How board games can help promote learning

The main goal of playing any board game is to have fun and bond with family or friends, but many games designed for children have sneaky little educational components you might not even notice! A game might seem like just a fun activity, but it might involve counting, matching, grouping, or number, shape, or color recognition. There might also be other benefits like improving hand-eye coordination, manual dexterity, listening and memory skills, and the skills of focusing and following rules.

There aren’t a ton of family board games designed to include children under 3, but at Baby‘s age, board game competition isn’t exactly fierce, the winner isn’t going to matter, and the rules aren’t super important. Because of that, you can turn a lot of games into age-appropriate games for Baby by skipping over some of the more complicated rules or taking out cards in the deck that make the game harder. Then you can focus on having fun and learning along the way!

  • Candy Land: Take out some of the more complicated cards if you have an older version (the latest edition just has a spinner), and this game can help Baby learn their colors and have fun taking turns and following directions! 
  • Memory: Memory lets players choose cards that are face down on a board, flip them over, and then try to find the other matching card in the group. As the name might suggest, it’s great for developing and improving memory skills as well as recognizing shapes and colors, and if you don’t happen to have the game at home, a deck of playing cards can work in a pinch, too.
  • Uno: Uno is great for learning colors and numbers, and eventually strategy can even come into play. You might want to remove the more complex “+4” and “Skip” cards and just stick to colors and numbers until Baby really gets the hang of it, though.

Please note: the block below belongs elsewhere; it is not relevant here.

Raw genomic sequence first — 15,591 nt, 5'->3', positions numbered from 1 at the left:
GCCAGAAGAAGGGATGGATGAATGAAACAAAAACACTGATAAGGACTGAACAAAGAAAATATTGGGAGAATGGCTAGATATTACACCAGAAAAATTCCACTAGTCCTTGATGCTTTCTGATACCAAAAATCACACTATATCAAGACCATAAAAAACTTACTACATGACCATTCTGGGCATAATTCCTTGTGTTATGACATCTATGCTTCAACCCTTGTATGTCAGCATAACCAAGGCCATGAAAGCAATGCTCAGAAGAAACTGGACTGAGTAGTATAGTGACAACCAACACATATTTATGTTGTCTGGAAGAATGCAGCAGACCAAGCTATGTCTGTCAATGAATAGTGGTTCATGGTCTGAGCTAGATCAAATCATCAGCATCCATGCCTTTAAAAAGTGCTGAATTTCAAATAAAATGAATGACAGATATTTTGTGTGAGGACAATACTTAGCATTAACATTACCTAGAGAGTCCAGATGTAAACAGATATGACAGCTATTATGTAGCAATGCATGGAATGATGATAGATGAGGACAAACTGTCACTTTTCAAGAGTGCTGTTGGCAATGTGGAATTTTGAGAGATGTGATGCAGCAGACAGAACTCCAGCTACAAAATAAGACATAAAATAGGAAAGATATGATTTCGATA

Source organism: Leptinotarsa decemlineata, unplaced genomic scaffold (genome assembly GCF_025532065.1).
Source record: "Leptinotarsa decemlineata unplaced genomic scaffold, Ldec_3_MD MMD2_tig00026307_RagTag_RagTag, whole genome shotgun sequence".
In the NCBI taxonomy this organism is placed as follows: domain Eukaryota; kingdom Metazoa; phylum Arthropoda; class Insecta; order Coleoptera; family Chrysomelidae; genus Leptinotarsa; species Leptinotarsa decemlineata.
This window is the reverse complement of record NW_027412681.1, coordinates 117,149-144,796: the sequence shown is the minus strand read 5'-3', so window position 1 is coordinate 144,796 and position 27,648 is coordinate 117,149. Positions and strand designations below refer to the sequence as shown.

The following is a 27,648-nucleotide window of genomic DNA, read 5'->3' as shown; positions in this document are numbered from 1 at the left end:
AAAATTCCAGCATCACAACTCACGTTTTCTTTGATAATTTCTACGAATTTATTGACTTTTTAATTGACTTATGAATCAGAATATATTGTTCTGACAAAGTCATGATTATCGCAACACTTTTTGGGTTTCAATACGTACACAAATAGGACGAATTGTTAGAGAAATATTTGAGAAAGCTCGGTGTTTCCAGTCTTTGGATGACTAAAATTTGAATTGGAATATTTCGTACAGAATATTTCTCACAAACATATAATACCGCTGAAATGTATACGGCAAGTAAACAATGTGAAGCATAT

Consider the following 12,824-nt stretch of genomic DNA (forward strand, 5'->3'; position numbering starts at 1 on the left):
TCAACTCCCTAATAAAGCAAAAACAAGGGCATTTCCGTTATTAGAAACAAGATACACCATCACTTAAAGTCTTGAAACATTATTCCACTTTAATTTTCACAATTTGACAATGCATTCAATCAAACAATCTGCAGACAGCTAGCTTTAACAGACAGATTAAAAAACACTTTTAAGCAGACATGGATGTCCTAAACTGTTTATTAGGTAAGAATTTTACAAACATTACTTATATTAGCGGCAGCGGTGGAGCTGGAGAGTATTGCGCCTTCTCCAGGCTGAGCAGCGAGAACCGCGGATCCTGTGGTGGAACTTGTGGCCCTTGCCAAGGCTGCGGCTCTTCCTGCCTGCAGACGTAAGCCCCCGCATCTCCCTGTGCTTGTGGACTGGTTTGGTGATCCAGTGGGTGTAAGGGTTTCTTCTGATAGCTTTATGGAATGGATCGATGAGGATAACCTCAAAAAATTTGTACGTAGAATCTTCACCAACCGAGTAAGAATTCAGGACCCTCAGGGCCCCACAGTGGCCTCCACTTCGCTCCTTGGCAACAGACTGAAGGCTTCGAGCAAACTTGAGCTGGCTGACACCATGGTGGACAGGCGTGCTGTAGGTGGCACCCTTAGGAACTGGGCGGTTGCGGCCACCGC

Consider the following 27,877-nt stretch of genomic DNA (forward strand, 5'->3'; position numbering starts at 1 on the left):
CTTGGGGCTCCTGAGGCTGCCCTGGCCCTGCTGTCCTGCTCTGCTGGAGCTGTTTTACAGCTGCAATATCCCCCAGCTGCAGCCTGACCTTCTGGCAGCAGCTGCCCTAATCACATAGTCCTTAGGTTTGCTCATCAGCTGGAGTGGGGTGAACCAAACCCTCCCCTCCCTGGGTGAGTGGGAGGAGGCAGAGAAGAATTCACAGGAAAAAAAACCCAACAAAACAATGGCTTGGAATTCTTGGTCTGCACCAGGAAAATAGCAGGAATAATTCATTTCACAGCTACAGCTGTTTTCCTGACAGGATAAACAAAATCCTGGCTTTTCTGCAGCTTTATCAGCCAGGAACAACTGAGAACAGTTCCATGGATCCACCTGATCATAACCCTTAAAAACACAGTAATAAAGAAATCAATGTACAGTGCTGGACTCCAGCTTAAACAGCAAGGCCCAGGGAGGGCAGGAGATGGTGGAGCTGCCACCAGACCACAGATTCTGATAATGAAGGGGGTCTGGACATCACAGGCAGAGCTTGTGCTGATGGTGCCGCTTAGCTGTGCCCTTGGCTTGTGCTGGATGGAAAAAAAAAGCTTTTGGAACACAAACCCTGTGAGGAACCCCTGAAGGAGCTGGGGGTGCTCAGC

• Chutes and Ladders: This game is marketed for ages 4 and up, but it doesn’t require any reading, so it can work for Baby. Chutes and Ladders can help them learn numbers, and one interpretation of the game says it can start to teach them about good deeds! (Refresher: good deeds get you a ladder up, bad deeds get you a chute further down the board.)
  • Hi Ho Cherry-O: This cherry-picking game can be an early introduction to counting, color matching, and (if you have the newer edition) puzzles! The newest edition has different kind of fruit, so Baby can learn about cherries, blueberries, apples, and oranges while they practice counting (and maybe even some foundational math skills!).
  • Monopoly: Okay, Baby probably isn’t really ready for this one yet, but you two can play with the money so they start to learn the basics of currency! Or, you know, just work on their dexterity with some colorful paper.

Because some of these games are technically for ages 3 and up, they might have small parts that are potential choking hazards. If you and Baby do have fun with one of these games, make sure to watch out for little cherries, gingerbread men, etc! And if Baby doesn’t quite “get” a particular game right away, don’t worry. You can try it again when they are a little older or just make up the rules as you go along. Creativity is learning too! 

  • “The Benefits of Board Games.” Scholastic. Scholastic Inc. Accessed June 20, 2017.

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